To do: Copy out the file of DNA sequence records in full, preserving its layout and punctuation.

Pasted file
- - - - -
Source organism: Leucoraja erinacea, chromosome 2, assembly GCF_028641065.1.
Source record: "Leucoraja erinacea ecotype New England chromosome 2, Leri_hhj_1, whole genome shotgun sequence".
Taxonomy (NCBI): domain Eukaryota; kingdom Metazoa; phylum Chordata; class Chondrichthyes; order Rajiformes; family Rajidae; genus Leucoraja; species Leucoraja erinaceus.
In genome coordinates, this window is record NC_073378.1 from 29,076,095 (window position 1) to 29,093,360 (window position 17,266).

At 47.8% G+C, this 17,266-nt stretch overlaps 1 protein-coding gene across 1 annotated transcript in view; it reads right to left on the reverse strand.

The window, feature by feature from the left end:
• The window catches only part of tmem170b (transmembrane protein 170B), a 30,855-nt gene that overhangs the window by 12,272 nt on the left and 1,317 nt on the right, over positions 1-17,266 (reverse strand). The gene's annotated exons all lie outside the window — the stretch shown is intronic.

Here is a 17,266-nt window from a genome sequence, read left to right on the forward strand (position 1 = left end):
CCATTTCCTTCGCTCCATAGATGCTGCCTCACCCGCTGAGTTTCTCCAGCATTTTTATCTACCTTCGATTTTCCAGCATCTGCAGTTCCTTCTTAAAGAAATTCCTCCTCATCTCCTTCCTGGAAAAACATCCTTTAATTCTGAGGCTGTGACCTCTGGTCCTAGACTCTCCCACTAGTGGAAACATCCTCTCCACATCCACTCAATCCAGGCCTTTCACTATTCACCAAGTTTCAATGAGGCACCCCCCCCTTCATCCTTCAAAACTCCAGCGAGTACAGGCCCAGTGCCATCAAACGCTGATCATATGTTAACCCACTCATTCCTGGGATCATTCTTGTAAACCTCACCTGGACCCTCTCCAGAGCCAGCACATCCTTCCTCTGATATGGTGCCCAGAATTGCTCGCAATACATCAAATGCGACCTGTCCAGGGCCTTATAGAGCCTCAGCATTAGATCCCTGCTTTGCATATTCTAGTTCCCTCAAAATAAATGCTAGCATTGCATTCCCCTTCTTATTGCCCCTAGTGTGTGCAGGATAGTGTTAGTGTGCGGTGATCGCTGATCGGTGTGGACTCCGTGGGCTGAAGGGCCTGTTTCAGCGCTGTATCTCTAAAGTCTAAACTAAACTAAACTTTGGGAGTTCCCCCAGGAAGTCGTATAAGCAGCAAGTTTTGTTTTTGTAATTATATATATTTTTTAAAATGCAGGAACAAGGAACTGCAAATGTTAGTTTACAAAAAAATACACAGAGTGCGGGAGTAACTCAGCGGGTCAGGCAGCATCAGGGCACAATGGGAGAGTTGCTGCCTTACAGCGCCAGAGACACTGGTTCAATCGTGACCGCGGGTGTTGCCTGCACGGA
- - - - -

Source organism: Leucoraja erinacea, chromosome 2, assembly GCF_028641065.1.
Source record: "Leucoraja erinacea ecotype New England chromosome 2, Leri_hhj_1, whole genome shotgun sequence".
Taxonomy (NCBI): domain Eukaryota; kingdom Metazoa; phylum Chordata; class Chondrichthyes; order Rajiformes; family Rajidae; genus Leucoraja; species Leucoraja erinaceus.
In genome coordinates, this window is record NC_073378.1 from 29,076,095 (window position 1) to 29,093,360 (window position 17,266).

At 47.8% G+C, this 17,266-nt stretch overlaps 1 protein-coding gene across 1 annotated transcript in view; it reads right to left on the reverse strand.

The window, feature by feature from the left end:
• The window catches only part of tmem170b (transmembrane protein 170B), a 30,855-nt gene that overhangs the window by 12,272 nt on the left and 1,317 nt on the right, over positions 1-17,266 (reverse strand). The gene's annotated exons all lie outside the window — the stretch shown is intronic.

Here is a 17,266-nt window from a genome sequence, read left to right on the forward strand (position 1 = left end):
CCATTTCCTTCGCTCCATAGATGCTGCCTCACCCGCTGAGTTTCTCCAGCATTTTTATCTACCTTCGATTTTCCAGCATCTGCAGTTCCTTCTTAAAGAAATTCCTCCTCATCTCCTTCCTGGAAAAACATCCTTTAATTCTGAGGCTGTGACCTCTGGTCCTAGACTCTCCCACTAGTGGAAACATCCTCTCCACATCCACTCAATCCAGGCCTTTCACTATTCACCAAGTTTCAATGAGGCACCCCCCCCTTCATCCTTCAAAACTCCAGCGAGTACAGGCCCAGTGCCATCAAACGCTGATCATATGTTAACCCACTCATTCCTGGGATCATTCTTGTAAACCTCACCTGGACCCTCTCCAGAGCCAGCACATCCTTCCTCTGATATGGTGCCCAGAATTGCTCGCAATACATCAAATGCGACCTGTCCAGGGCCTTATAGAGCCTCAGCATTAGATCCCTGCTTTGCATATTCTAGTTCCCTCAAAATAAATGCTAGCATTGCATTCCCCTTCTTATTGCCCCTAGTGTGTGCAGGATAGTGTTAGTGTGCGGTGATCGCTGATCGGTGTGGACTCCGTGGGCTGAAGGGCCTGTTTCAGCGCTGTATCTCTAAAGTCTAAACTAAACTAAACTTTGGGAGTTCCCCCAGGAAGTCGTATAAGCAGCAAGTTTTGTTTTTGTAATTATATATATTTTTTAAAATGCAGGAACAAGGAACTGCAAATGTTAGTTTACAAAAAAATACACAGAGTGCGGGAGTAACTCAGCGGGTCAGGCAGCATCAGGGCACAATGGGAGAGTTGCTGCCTTACAGCGCCAGAGACACTGGTTCAATCGTGACCGCGGGTGTTGCCTGCACGGA